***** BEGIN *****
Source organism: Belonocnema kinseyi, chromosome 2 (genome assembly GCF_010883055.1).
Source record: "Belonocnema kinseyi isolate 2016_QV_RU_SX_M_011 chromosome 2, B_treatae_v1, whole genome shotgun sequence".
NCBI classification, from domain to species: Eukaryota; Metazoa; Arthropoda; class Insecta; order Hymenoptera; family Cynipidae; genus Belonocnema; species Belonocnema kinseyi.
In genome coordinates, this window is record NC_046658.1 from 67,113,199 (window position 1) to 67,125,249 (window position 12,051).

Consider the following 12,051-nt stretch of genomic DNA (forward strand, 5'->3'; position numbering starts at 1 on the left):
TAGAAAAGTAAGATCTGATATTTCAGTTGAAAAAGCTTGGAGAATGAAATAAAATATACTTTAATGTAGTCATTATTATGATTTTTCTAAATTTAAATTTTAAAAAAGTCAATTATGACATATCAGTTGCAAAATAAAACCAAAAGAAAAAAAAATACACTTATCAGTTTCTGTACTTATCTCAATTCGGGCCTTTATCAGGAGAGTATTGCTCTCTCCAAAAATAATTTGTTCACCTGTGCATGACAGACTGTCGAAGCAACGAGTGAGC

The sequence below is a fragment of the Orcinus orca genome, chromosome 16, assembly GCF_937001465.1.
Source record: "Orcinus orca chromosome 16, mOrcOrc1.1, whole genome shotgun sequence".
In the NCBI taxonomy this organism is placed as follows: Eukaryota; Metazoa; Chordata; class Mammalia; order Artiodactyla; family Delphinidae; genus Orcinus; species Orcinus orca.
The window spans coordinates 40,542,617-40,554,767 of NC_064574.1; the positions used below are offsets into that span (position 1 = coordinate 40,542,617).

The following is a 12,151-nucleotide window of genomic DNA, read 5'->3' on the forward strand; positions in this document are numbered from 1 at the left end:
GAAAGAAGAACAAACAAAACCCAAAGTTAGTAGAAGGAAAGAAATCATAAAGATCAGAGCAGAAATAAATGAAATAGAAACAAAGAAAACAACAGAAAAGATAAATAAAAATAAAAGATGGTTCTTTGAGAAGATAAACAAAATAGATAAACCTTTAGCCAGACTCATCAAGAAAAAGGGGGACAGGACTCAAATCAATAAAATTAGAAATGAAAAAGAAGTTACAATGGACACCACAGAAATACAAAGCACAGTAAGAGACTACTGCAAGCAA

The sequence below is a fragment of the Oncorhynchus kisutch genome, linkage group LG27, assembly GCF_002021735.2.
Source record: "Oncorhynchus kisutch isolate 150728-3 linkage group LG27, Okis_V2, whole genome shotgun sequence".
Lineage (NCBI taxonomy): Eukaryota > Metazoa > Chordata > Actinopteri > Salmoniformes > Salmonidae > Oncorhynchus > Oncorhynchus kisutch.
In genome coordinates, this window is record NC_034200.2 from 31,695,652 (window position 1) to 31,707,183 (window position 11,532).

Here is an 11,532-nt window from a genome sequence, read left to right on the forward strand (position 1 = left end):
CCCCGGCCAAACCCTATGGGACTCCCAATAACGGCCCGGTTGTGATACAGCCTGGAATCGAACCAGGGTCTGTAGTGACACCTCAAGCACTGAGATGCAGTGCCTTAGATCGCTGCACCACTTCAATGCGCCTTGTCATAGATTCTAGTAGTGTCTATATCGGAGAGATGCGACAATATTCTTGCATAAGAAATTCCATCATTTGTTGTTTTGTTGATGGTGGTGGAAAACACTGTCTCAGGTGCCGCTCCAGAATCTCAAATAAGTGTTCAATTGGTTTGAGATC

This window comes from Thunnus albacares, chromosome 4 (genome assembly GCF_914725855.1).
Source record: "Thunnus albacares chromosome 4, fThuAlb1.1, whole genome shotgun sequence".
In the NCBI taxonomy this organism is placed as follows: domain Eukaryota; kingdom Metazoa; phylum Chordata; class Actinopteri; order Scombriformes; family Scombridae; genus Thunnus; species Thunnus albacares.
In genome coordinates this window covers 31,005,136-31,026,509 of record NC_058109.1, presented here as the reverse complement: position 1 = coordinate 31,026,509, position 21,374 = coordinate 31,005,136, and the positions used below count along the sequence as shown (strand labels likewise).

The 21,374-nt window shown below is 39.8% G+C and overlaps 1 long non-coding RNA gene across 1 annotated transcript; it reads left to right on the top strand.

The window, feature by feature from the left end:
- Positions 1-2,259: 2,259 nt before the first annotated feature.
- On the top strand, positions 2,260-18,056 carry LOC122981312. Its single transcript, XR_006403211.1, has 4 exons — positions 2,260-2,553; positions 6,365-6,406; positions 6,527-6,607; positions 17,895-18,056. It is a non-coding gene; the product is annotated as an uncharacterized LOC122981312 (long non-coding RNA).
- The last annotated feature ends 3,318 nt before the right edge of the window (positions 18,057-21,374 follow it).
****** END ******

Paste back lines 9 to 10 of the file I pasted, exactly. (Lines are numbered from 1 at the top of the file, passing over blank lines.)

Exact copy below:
In the NCBI taxonomy this organism is placed as follows: Eukaryota; Metazoa; Chordata; class Mammalia; order Artiodactyla; family Delphinidae; genus Orcinus; species Orcinus orca.
The window spans coordinates 40,542,617-40,554,767 of NC_064574.1; the positions used below are offsets into that span (position 1 = coordinate 40,542,617).